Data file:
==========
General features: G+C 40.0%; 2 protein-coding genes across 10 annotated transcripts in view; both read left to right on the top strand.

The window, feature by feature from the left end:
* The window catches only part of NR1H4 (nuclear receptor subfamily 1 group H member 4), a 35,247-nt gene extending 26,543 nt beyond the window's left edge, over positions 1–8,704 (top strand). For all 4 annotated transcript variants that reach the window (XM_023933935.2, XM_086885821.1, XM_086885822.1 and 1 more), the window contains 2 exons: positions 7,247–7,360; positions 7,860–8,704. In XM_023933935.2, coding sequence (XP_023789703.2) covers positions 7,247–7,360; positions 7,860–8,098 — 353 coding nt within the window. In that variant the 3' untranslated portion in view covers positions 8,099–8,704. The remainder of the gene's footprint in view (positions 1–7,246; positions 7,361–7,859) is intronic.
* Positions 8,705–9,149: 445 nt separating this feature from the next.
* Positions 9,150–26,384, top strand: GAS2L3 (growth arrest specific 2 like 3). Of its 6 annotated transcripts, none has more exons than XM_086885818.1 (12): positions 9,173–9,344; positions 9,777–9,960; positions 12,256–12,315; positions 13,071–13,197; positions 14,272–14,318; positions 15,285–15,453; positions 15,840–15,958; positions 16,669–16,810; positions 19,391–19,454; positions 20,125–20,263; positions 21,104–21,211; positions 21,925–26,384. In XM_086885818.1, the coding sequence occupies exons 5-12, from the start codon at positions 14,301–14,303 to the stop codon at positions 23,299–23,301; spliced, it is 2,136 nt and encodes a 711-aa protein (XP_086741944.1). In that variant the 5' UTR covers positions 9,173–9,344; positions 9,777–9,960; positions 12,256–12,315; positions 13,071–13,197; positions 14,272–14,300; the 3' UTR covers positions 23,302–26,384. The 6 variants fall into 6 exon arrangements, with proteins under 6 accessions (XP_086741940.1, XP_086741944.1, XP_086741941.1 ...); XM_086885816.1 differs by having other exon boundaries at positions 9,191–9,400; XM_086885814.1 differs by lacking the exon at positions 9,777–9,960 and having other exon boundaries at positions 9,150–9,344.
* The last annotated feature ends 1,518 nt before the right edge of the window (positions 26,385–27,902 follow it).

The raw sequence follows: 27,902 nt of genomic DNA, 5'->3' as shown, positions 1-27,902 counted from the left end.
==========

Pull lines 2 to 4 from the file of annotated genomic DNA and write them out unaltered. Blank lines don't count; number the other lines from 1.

The window, feature by feature from the left end:
* The window catches only part of NR1H4 (nuclear receptor subfamily 1 group H member 4), a 35,247-nt gene extending 26,543 nt beyond the window's left edge, over positions 1–8,704 (top strand). For all 4 annotated transcript variants that reach the window (XM_023933935.2, XM_086885821.1, XM_086885822.1 and 1 more), the window contains 2 exons: positions 7,247–7,360; positions 7,860–8,704. In XM_023933935.2, coding sequence (XP_023789703.2) covers positions 7,247–7,360; positions 7,860–8,098 — 353 coding nt within the window. In that variant the 3' untranslated portion in view covers positions 8,099–8,704. The remainder of the gene's footprint in view (positions 1–7,246; positions 7,361–7,859) is intronic.
* Positions 8,705–9,149: 445 nt separating this feature from the next.